Today's Paper News Sports Features Business Opinion LEARNS Guide Newsletters Obits Games Archive Notices Core Values

Libraries, booksellers sue to overturn parts of new Arkansas law on library materials

by Joseph Flaherty | June 2, 2023 at 1:07 p.m.
FILE — The state Capitol is shown in this undated file photo.

A coalition of 17 plaintiffs filed a lawsuit in federal court on Friday that asks a judge to strike down as unconstitutional two sections of Act 372, a new Arkansas law on school and public library materials.  

The introduction to the complaint calls Act 372 "a vague, sweeping law that restrains public libraries and booksellers in Arkansas from making available constitutionally protected books and other media to their patrons and customers."

The library plaintiffs are the Central Arkansas Library System — the library system's board on May 25 voted in favor of authorizing the lawsuit — the Fayetteville Public Library and the Eureka Springs Carnegie Public Library.

Industry groups include the Arkansas Library Association, the American Booksellers Association, the Association of American Publishers and the Freedom to Read Foundation. Also included as plaintiffs are two bookstores: Pearl's Books, located in Fayetteville, and WordsWorth Books, located in Little Rock.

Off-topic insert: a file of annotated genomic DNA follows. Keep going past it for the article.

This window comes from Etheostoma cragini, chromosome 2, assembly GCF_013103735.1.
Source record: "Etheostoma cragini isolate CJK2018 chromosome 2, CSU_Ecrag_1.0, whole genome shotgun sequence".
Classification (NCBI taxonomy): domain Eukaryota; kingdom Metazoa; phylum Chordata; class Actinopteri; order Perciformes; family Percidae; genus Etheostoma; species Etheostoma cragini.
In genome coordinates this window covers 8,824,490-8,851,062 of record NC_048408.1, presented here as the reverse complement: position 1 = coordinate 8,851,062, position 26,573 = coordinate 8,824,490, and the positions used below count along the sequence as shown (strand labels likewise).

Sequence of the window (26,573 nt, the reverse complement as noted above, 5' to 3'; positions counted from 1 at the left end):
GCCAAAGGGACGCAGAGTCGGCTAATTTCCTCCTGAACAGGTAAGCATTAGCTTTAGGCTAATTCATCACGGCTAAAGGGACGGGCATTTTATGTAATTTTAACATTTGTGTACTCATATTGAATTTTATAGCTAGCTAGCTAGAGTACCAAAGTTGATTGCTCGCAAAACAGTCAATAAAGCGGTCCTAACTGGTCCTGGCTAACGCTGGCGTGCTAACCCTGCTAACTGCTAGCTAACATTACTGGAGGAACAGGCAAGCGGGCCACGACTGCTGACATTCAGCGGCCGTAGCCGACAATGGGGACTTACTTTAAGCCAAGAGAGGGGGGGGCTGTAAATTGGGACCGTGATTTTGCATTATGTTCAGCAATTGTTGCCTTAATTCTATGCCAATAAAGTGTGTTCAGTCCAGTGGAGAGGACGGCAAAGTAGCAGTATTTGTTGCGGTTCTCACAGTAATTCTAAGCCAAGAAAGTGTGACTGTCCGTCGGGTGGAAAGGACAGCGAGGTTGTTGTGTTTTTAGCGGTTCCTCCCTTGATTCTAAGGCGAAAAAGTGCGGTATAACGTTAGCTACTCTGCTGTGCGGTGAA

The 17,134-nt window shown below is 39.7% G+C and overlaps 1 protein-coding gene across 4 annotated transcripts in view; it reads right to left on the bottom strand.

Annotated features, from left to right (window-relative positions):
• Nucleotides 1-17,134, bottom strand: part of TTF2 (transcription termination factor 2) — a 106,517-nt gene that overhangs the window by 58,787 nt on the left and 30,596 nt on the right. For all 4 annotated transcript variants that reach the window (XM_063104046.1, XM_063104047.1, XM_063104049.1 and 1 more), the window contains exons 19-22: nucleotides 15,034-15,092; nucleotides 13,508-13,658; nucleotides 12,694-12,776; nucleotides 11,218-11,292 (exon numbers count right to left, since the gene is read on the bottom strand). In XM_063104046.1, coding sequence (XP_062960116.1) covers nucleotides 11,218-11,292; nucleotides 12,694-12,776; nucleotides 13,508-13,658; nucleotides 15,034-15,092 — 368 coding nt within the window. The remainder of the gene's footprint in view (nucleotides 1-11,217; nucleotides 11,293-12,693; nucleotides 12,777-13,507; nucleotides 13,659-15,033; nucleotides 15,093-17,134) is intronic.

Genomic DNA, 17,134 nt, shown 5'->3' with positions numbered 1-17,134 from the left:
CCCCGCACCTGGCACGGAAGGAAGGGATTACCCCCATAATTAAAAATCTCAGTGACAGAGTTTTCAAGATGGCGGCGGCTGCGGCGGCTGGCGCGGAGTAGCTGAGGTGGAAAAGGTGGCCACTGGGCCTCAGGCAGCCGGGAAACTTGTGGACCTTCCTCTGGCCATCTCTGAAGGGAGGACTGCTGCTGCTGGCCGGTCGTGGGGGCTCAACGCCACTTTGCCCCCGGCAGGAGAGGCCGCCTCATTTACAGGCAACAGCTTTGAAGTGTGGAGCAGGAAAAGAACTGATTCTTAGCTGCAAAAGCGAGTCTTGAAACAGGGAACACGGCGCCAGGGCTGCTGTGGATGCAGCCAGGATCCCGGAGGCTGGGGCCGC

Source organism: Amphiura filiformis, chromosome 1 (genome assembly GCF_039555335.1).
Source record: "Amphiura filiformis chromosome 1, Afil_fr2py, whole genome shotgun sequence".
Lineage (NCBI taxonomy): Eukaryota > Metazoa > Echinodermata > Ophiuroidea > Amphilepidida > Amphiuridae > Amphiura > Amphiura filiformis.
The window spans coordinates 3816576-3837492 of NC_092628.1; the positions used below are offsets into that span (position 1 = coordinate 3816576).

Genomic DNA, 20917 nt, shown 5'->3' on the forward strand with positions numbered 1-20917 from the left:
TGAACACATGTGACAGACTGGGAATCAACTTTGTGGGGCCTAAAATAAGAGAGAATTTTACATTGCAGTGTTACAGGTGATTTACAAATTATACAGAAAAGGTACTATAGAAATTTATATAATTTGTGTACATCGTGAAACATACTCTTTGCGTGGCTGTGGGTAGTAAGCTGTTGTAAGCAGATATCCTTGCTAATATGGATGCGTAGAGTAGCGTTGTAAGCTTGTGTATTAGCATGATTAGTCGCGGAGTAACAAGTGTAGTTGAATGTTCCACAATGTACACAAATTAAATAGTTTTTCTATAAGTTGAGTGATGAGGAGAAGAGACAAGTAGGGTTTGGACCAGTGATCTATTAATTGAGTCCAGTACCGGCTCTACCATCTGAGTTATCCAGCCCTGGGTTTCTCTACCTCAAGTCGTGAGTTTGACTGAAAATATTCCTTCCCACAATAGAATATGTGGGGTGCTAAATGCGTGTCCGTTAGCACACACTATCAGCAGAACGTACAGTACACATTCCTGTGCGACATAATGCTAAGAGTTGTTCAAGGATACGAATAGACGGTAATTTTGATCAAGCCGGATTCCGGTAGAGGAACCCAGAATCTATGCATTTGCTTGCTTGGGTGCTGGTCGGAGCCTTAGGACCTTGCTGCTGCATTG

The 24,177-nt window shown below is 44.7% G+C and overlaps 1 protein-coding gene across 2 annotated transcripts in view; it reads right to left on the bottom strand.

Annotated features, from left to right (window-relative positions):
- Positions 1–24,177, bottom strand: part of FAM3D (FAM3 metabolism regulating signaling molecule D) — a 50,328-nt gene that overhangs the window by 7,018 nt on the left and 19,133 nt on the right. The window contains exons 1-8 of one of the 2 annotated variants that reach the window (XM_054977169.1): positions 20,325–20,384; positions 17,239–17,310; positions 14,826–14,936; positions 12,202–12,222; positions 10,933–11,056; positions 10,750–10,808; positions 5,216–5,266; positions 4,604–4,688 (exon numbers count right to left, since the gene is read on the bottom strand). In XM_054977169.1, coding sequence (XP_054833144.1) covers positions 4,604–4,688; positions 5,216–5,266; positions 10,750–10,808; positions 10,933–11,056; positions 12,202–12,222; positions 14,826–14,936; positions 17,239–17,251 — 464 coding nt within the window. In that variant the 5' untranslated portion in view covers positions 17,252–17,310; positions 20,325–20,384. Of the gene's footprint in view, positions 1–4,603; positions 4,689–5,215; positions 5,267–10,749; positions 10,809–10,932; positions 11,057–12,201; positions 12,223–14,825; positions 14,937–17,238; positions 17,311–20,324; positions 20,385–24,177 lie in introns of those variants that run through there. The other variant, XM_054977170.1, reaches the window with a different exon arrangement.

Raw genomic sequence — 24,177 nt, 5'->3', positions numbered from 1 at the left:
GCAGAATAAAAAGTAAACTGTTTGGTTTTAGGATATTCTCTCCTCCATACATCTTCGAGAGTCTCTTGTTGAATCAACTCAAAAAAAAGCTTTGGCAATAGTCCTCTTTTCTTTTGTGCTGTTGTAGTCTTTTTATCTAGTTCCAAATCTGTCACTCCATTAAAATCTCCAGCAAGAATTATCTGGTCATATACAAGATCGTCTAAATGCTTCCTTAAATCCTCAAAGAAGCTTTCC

Individual plaintiffs include Nate Coulter, the executive director of the Central Arkansas Library System, and Adam Webb, the director of the Garland County Library. 

The complaint names 28 Arkansas prosecuting attorneys as defendants.

Additionally, the complaint names Crawford County as well as Crawford County Judge Chris Keith, citing the county library's recent decision to remove children's books with LGBTQ themes from the children's section. The complaint suggests more changes are coming to the Crawford County Library in response to Act 372. 

The complaint focuses on two of the law's six sections. The first contested section establishes a new Class A misdemeanor offense of furnishing a harmful item to a minor.

The other contested section sets a process for citizens to be able to challenge the appropriateness of public library materials, then appeal the library's decision to a local city council or quorum court in the event library officials decide not to relocate the material in question to an area inaccessible to minors.

The complaint was filed in U.S. District Court for the Western District of Arkansas. Act 372 will go into effect Aug. 1, absent any injunction issued in the meantime. 


Sponsor Content